People with antisocial personality disorder (ASPD) are characterized by callous and exploitive behavior and by a lack of empathy or remorse. According to DSM-IV, a person with this disorder demonstrates a pervasive pattern of disregard for the rights of others as evidenced by at least three of the following criteria: repeatedly engaging in illegal behavior; frequently lying, using aliases, or conning others for personal profit; impulsivity and lack of future planning; irritability and aggressiveness; reckless disregard for the safety of self and others; consistent irresponsibility, with repeated failures to sustain employment or fulfill financial obligations; lack of remorse as evident in indifference to, or rationalization of, hurting, mistreating, or stealing from others. This definition has been criticized, however, for being too focused on behavior instead of personality traits, and for requiring evidence of conduct disorder (a childhood variant of ASPD) before the age of fifteen.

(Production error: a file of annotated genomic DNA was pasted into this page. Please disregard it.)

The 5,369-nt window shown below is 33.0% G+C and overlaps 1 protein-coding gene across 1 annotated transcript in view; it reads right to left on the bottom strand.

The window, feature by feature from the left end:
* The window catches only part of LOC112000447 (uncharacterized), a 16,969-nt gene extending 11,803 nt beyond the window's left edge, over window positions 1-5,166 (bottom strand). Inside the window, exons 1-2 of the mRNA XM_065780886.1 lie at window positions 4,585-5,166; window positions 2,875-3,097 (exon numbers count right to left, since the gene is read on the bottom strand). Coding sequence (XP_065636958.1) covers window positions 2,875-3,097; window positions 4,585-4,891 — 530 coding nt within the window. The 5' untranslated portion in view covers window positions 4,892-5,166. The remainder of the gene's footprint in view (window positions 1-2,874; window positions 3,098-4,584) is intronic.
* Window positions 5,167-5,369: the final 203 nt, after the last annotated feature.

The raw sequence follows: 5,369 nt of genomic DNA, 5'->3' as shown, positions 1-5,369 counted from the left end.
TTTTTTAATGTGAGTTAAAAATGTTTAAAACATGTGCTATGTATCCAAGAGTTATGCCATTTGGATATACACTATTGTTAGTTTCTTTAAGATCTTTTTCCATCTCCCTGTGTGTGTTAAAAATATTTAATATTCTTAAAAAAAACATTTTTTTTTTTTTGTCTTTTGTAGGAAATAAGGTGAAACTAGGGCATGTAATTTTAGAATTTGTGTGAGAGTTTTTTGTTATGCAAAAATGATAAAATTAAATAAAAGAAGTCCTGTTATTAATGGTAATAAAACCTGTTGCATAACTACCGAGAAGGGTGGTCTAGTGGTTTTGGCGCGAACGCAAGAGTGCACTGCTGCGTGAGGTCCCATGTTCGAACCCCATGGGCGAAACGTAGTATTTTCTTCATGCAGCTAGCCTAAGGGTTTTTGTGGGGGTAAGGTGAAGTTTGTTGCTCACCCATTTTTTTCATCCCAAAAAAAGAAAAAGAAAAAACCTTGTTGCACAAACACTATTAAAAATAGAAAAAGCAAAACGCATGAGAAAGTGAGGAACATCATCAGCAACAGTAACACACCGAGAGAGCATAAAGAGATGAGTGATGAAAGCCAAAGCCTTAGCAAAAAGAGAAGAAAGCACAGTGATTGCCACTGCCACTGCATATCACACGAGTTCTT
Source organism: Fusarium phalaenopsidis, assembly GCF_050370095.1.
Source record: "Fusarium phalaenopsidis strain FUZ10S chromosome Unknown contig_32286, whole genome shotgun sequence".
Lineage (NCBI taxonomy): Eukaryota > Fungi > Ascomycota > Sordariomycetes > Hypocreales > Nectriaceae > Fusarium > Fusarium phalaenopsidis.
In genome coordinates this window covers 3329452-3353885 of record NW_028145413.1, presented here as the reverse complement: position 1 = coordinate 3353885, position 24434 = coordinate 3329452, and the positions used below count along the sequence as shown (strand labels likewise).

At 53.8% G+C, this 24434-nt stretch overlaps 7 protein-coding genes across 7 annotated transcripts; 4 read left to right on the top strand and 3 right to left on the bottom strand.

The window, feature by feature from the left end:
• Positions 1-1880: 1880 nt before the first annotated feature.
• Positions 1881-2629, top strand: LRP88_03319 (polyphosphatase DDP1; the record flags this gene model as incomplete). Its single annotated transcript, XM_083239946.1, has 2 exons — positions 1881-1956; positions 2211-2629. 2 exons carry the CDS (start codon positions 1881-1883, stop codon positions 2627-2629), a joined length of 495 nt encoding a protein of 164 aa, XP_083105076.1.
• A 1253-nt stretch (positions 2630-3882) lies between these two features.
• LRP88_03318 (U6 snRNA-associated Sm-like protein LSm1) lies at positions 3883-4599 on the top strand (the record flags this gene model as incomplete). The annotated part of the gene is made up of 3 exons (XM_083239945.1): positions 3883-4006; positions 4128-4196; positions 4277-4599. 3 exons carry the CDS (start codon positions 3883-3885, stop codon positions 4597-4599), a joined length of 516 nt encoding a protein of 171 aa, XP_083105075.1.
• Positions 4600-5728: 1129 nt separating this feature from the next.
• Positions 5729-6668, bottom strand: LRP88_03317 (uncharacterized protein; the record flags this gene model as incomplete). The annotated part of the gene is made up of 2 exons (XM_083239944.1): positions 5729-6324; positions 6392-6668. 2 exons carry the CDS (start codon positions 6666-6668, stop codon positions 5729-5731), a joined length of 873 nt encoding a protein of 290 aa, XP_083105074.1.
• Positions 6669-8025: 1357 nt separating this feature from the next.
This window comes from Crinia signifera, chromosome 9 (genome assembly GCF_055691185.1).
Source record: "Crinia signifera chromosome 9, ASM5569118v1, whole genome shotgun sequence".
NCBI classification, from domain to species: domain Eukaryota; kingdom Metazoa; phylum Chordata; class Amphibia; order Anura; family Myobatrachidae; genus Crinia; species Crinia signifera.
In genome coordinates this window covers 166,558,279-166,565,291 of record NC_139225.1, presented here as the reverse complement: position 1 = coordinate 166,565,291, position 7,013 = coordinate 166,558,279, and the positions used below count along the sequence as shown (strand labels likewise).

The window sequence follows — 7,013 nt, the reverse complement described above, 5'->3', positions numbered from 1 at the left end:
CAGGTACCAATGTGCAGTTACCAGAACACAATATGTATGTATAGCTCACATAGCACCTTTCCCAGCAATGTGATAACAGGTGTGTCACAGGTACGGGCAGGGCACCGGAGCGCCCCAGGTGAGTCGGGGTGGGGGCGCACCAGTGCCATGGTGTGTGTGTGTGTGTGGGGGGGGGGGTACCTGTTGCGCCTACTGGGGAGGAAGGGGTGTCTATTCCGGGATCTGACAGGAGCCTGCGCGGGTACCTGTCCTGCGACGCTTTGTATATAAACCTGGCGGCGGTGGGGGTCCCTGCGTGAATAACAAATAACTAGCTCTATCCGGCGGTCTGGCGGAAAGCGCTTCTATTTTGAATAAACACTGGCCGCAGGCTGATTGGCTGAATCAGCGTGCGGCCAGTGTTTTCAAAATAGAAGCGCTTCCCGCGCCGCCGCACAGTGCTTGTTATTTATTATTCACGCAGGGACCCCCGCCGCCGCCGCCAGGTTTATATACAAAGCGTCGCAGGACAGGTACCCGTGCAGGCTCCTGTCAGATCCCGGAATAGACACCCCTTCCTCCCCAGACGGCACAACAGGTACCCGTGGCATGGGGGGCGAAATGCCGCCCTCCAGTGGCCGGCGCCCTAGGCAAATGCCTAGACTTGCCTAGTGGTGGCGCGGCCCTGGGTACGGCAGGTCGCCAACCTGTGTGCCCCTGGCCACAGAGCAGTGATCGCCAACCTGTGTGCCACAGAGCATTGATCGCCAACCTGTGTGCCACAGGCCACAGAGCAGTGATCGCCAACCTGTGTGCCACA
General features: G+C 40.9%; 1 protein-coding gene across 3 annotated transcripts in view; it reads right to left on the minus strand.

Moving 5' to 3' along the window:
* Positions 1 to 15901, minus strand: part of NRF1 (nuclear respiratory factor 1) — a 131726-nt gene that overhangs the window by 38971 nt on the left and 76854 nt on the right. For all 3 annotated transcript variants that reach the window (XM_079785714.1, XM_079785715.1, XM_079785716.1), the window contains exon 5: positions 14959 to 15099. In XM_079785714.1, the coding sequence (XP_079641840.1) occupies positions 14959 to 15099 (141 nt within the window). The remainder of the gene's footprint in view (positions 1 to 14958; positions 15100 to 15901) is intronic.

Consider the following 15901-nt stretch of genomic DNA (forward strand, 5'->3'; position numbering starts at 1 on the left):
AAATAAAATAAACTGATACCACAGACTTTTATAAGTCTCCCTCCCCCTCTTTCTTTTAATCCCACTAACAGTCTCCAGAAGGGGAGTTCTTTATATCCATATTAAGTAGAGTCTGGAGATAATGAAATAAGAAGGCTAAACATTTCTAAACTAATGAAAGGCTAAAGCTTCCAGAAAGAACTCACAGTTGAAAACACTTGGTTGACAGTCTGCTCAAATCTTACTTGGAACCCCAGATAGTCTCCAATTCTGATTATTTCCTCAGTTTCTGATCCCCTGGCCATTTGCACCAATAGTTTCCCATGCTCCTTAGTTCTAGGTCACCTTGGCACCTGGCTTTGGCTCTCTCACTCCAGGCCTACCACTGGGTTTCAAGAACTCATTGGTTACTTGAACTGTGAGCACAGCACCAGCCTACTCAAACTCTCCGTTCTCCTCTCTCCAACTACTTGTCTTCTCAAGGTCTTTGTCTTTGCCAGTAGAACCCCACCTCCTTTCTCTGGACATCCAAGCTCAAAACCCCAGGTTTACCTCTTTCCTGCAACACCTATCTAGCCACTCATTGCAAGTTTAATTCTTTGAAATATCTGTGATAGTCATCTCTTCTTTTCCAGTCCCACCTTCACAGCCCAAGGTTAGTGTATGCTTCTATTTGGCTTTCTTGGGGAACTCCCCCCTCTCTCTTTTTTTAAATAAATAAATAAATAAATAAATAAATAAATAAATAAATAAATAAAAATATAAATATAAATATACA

Do Mafia bosses have abnormal psychological traits? Would they be diagnosed with either antisocial personality disorder or psychopathy, the personality disorders characterized by criminal behavior? Their criminal behavior would certainly meet some criteria for both antisocial personality disorder and psychopathy, but the fact that they operate within a subculture distinguishes them from the kinds of criminals that act alone. Within the culture of organized crime, they would probably not be considered psychologically abnormal (Library of Congress).